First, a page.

Archive for October 8th, 2011

Liquid Energy

Throughout the industrial age, tips on time management – essentially, how to pack more productive activities into each work day – were perennially popular.

Only in recent years have we seen a major shift in emphasis from merely “being productive” to the bigger question: Why squeeze more activities into a day unless we’re sure that all of those tasks need to be done in the first place?

And thus “lean management” was born – aimed at rooting out time-eating bureaucracy and wasteful work. Instead of doing more stuff more efficiently, the idea is to look upstream so we can eliminate low value tasks and bad management practices.

NOW COMES THE EVEN BIGGER QUESTION: Is it enough to minimize time wasted, or should we also obsess about how we expend and renew our energy? In the context of causing innovation to happen, burnout and depression at work are not only health issues, they lead to lost business opportunities. In other words, we may somehow find the time to be creative, but we must also possess the energy for innovation.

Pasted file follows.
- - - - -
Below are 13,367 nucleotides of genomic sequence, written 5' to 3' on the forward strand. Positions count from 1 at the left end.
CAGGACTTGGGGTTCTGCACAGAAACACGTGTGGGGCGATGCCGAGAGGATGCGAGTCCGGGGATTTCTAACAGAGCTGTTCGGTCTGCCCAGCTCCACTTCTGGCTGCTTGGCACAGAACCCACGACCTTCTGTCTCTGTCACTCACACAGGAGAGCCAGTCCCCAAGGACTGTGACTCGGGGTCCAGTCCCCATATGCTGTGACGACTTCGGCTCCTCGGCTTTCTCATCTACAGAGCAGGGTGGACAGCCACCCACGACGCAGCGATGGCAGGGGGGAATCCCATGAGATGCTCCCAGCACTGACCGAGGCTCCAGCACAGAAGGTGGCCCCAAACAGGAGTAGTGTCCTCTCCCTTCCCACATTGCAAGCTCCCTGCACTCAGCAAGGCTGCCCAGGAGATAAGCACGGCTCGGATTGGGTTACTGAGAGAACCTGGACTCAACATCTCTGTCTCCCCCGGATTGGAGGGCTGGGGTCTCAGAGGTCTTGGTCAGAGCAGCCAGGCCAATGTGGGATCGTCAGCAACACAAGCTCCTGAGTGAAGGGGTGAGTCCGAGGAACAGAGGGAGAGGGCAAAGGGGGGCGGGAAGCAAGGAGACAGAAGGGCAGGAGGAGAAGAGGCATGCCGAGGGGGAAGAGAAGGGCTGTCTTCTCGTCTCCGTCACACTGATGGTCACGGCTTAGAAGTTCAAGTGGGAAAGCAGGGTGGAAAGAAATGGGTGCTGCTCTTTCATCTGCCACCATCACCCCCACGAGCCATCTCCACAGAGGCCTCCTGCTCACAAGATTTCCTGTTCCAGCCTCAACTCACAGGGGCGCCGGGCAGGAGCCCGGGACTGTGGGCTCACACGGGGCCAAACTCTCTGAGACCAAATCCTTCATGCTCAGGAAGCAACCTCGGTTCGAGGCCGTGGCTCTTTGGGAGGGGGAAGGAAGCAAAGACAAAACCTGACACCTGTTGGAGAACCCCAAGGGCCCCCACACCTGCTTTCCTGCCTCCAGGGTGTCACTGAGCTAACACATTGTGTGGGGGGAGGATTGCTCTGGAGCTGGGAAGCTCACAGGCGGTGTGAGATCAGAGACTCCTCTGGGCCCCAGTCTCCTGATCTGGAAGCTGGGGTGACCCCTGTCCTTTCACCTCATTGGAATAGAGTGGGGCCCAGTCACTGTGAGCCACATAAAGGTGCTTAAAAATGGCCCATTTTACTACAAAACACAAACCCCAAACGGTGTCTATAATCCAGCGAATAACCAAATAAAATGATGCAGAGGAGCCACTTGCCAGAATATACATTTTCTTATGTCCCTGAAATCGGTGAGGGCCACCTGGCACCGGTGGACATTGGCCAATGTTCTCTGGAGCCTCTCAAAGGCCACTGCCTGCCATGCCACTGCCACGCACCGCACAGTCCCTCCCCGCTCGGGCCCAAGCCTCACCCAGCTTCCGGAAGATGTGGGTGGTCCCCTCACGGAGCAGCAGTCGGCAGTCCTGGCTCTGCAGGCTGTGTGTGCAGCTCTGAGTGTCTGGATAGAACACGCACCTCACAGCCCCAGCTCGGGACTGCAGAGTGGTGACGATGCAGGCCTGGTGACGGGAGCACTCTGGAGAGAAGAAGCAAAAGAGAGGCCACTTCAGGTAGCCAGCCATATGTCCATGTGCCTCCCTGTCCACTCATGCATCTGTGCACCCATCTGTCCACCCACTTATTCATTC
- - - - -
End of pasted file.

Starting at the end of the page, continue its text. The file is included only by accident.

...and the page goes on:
In a Harvard Business Review (HBR) article, “Manage Your Energy, Not Your Time,” Tony Schwartz and Catherine McCarthy examine costs, causes and remedies for today’s human “energy crisis.” They recommend practices for renewing four dimensions of personal energy: physical energy, emotional energy, mental energy and spiritual energy.

This month’s HBR addresses ways of working that rob us of time via “Lean Knowledge Work.” Ideally, recovered time could be directed toward innovation. As well in this issue, the highly-regarded Rosabeth Moss Kanter observes, some of the greatest harm in organizations today is being caused by “callousness about people’s time.”

Management theorists and workers on the ground are still in the early days of understanding the relationship between time, energy and innovation. This is a fruitful area of study that deserves special attention. Perhaps as an alternative to Master of Business Administration, future students will be able to pursue an inspiring Master of Business Vitality degree.

– Sharon VanderKaay

artwork: Susan Ottevanger


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